Introduction: Clap and Let There Be Light
It’s been a while since I last uploaded an article. Now with my university out of the way and a stable job, free time is no longer hard to come by.
I am here to present to you a simple and maybe useful project – Clap activated Night light.
The idea is really simple. You wake up in middle of the night needing to take a drink of use the bathroom. The nearest light switch is on the other side of the room, it is the case in my bedroom, and you can’t see a thing. With a simple clap and there will be light, provided it’s not going to annoy anyone.
So, what do we need to achieve.
• Detect clap sound
• High brightness LED to achieve reasonable luminosity
• Hold the LED on for certain duration, we don’t want the thing to be on all night
• Small size
• Preferably battery powered, no tangling wires
• Easy to build
Now the material:
• High brightness LED, I use a 1W White LED with star heatsink
• Electrets microphone
• 2X Opamp, TLC272 or similar single supply, preferably CMOS type
• 100k potentiometer, multi-turns can make tuning easier
• A TS555 timer IC, prefer CMOS version
• Diode 1n4148
• 2X NPN transistor BC548 or 2N2222
• A small piece of PCB small enough
• Various resistors and capacitors
• A battery, I use a 1000mAH LiPO, 3X AAA will do too
• A battery protection circuit, necessary if using Lithium battery
• A small transparent or translucent project box, just big enough to house everything
• And if you can get a Supercapacitor, we’ll discuss that later
All these cost under $10.
Step 1: Amplifier
The first issue to tackle is the detection of clap. To make our life easier, we can cheat and say the circuit should response to any loud sound. This approach eliminates filters in the design although less robust.
A short physics lesson, sound is compression waves propagating through a medium such as air. For an electronic circuit to detect sound, this mechanical energy is needed to be translated to electrical signals. Electrets microphone is able to do just that very inexpensively. If you are interested to know more about the mechanism behind, take a read on this site: http://www.brighthub.com/multimedia/audio/articles/114495.aspx
There is a standard configuration for electrets mic, which consists of only 3 components, a resistor and a capacitor as shown.
The electrical signal coming out of the mic is tiny, only a few millivolts at best. Therefore amplification is needed. The sound quality is not our concern thus the choice of amplifier design is vast, ranging from a single transistor amp to matrices of opamp.
Single transistor amplifier is the simplest around. Using just one NPN transistor, the gain of the amp is solely determined by the raw performance of the transistor. For such amp to work properly the base of the transistor needs to be biased so that the output is half the input voltage Vcc. Forcing the transistor stay in forward active region avoiding saturation.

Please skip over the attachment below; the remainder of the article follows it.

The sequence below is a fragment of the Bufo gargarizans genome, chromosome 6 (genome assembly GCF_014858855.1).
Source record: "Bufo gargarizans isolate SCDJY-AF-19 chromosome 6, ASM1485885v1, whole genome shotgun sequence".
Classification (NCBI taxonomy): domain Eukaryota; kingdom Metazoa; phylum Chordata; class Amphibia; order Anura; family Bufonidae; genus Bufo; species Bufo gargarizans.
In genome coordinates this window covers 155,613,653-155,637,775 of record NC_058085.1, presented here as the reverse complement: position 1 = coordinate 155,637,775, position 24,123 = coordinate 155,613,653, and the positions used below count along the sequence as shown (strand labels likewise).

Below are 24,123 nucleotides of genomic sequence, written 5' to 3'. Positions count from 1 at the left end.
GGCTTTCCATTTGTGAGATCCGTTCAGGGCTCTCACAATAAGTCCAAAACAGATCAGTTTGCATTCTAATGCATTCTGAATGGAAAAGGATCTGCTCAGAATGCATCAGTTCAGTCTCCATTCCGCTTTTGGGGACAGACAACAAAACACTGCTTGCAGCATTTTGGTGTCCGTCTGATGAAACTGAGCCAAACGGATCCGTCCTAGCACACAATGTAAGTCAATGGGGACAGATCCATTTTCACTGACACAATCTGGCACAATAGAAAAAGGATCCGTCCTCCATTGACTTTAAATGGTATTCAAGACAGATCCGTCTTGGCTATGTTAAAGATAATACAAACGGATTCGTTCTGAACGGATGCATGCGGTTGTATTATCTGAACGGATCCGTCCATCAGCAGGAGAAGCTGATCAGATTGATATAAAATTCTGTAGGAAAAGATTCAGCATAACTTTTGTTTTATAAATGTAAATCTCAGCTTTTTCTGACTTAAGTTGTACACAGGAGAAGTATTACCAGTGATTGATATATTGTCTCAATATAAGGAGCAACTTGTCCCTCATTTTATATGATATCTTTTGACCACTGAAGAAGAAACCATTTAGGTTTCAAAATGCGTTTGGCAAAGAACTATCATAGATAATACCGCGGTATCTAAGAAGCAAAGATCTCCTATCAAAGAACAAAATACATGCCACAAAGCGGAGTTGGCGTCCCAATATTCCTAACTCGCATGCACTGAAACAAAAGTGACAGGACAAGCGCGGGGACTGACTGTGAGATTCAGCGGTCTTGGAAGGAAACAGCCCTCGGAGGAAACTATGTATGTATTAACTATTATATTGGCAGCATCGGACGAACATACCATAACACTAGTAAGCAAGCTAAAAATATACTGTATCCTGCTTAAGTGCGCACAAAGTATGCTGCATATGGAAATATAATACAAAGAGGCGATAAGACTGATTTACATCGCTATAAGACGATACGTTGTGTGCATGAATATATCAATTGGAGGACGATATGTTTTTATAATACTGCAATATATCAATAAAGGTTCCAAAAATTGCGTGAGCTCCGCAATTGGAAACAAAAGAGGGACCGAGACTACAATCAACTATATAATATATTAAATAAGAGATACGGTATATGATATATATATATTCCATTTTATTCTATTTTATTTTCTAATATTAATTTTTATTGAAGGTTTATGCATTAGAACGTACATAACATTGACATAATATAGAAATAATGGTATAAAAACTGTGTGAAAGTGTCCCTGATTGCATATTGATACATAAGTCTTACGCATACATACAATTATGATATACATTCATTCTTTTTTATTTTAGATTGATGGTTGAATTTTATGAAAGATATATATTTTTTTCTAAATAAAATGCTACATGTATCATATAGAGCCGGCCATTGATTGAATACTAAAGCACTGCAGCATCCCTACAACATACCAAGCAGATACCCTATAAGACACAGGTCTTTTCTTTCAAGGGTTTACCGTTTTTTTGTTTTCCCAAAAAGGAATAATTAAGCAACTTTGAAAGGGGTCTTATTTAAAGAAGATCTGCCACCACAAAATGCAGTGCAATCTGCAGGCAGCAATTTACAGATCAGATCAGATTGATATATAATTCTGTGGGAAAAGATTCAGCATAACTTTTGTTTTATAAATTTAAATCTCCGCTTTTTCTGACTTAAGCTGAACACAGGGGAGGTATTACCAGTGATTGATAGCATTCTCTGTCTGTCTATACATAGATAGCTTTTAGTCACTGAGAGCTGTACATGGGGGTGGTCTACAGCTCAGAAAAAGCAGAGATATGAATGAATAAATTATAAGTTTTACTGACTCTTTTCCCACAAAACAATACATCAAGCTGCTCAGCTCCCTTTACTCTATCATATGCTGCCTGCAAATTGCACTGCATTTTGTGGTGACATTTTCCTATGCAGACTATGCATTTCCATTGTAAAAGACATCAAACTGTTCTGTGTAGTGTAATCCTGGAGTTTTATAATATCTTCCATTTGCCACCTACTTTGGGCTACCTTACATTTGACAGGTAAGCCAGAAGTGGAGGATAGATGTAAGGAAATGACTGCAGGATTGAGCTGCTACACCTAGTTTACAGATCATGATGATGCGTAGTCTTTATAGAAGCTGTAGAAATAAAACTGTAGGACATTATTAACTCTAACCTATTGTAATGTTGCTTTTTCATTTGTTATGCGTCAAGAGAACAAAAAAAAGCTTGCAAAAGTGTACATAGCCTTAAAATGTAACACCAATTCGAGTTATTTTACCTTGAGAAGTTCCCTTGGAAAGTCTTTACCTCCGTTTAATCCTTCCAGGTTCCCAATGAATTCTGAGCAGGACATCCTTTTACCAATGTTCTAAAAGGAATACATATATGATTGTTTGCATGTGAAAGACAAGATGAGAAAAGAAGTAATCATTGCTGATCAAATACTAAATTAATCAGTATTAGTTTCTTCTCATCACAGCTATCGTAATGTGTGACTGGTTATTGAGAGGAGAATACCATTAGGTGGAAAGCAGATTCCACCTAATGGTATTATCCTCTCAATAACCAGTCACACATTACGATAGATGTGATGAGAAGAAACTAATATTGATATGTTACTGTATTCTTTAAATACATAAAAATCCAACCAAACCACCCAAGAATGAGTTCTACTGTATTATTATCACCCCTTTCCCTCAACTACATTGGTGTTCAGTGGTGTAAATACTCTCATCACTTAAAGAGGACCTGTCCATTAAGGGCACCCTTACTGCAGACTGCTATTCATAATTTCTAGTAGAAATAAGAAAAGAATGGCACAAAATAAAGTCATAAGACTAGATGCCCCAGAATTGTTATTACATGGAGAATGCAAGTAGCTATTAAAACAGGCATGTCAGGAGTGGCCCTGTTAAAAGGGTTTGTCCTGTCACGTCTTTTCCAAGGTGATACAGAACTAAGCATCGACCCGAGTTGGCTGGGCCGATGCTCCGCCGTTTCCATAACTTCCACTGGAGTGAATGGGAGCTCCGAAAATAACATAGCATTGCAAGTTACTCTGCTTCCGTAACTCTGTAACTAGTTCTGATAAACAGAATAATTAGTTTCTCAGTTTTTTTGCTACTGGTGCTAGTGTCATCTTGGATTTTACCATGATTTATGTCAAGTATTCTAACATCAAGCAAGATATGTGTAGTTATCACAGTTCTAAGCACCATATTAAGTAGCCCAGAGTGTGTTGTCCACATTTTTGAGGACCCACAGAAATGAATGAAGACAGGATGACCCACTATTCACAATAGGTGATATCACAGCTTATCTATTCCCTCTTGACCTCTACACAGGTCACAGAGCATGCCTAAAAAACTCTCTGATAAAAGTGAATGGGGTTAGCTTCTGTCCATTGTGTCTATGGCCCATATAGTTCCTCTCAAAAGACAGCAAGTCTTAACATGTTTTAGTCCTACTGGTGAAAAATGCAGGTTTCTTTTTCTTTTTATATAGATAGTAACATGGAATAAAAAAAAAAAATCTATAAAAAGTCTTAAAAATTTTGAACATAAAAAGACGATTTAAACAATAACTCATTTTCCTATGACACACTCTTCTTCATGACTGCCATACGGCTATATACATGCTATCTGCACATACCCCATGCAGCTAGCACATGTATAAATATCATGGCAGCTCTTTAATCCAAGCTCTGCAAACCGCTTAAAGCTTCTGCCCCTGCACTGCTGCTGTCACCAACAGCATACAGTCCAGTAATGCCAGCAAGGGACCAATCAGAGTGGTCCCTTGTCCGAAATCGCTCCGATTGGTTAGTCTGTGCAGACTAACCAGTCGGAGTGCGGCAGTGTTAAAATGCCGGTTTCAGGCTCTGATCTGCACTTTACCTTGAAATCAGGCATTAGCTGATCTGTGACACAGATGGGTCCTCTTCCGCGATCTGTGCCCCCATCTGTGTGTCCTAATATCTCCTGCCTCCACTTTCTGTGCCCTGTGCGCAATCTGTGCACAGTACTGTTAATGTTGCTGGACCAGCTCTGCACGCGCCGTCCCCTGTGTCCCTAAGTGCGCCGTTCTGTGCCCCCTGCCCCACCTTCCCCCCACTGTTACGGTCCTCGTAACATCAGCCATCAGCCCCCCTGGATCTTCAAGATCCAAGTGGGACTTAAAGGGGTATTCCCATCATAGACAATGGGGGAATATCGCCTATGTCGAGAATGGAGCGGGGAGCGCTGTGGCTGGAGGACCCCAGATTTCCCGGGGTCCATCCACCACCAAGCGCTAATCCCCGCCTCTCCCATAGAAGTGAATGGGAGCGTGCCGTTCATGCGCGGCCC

Since our design requires battery operation, where supply voltage is not fixed, ensuring the transistor bias voltage remains in that narrow band of forward active mode is nearly impossible. For more details on BJT operation take a read on this: http://en.wikipedia.org/wiki/Bipolar_junction_transistor#Regions_of_operation
One might say a voltage regulator can solve that, true, but most linear regulator draws at least 5mA to operate that is unnecessary waste.
Opamp or Operational Amplifiers are now our choice to be. Resorting to a simple inverting negative feedback design, two components dictate the gain. Looking at the schematic opamp IC1A has its gain controlled by R5/R4 = 330k / 1k = 330. I used two stages of amplifier to achieve the desired sensitivity, creating a total gain of 330 X 330 = 108900 or 50dB.
Why not put a 100M resistor at R5 and lose the other amp? Well here is the thing. Opamp has a limit called Gain-Bandwidth Product, usually addressed in MHz or GHz. It is the maximum frequency the amp can run at with gain of 1, unity gain. More on that at this URL: http://en.wikipedia.org/wiki/Gain%E2%80%93bandwidth_product
Our low cost CMOS opamp has Unity Gain Bandwidth at 1.2MHz and the frequency of clap sound hovers at 1 KHz, thus the maximum gain I can get on one opamp is only 1200. Given electrets mic puts out such a weak signal is just not enough in my case. It may differ in your case though.
Step 2: Analog to Digital
Next on the list is a circuit to determine when a clap sound is detected. Simply rely one fact clapping is loud can save significant amount of engineering. A comparator converts a set analog signal to digital 1s and 0s which can be easily interoperated by digital circuit. Here the peak of the sound signal is used as the determine factor, adding a peak detector wouldn’t hurt.
The comparator in this configuration will signal a LOW or ‘0’ when the peak of the audio signal is above the level set by the potentiometer R9. Why output LOW? Keep reading…